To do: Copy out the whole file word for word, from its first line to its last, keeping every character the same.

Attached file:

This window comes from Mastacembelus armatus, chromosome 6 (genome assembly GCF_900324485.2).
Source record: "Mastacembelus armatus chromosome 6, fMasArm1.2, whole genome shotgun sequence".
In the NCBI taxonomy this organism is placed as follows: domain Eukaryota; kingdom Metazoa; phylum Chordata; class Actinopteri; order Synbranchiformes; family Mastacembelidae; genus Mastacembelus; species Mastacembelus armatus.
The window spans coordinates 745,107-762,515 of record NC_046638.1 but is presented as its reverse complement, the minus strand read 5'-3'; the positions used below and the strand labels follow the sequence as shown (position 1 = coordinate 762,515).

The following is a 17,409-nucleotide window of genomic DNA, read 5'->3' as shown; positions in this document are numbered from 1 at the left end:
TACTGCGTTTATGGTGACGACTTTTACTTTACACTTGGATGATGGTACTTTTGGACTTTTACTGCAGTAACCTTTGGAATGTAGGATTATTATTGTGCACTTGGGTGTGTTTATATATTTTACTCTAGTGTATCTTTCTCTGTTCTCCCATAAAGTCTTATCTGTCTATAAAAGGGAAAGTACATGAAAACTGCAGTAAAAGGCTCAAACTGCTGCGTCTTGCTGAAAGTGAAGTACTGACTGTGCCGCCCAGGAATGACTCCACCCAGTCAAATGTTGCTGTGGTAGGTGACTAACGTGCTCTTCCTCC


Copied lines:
This window comes from Mastacembelus armatus, chromosome 6 (genome assembly GCF_900324485.2).
Source record: "Mastacembelus armatus chromosome 6, fMasArm1.2, whole genome shotgun sequence".
In the NCBI taxonomy this organism is placed as follows: domain Eukaryota; kingdom Metazoa; phylum Chordata; class Actinopteri; order Synbranchiformes; family Mastacembelidae; genus Mastacembelus; species Mastacembelus armatus.
The window spans coordinates 745,107-762,515 of record NC_046638.1 but is presented as its reverse complement, the minus strand read 5'-3'; the positions used below and the strand labels follow the sequence as shown (position 1 = coordinate 762,515).

The following is a 17,409-nucleotide window of genomic DNA, read 5'->3' as shown; positions in this document are numbered from 1 at the left end:
TACTGCGTTTATGGTGACGACTTTTACTTTACACTTGGATGATGGTACTTTTGGACTTTTACTGCAGTAACCTTTGGAATGTAGGATTATTATTGTGCACTTGGGTGTGTTTATATATTTTACTCTAGTGTATCTTTCTCTGTTCTCCCATAAAGTCTTATCTGTCTATAAAAGGGAAAGTACATGAAAACTGCAGTAAAAGGCTCAAACTGCTGCGTCTTGCTGAAAGTGAAGTACTGACTGTGCCGCCCAGGAATGACTCCACCCAGTCAAATGTTGCTGTGGTAGGTGACTAACGTGCTCTTCCTCC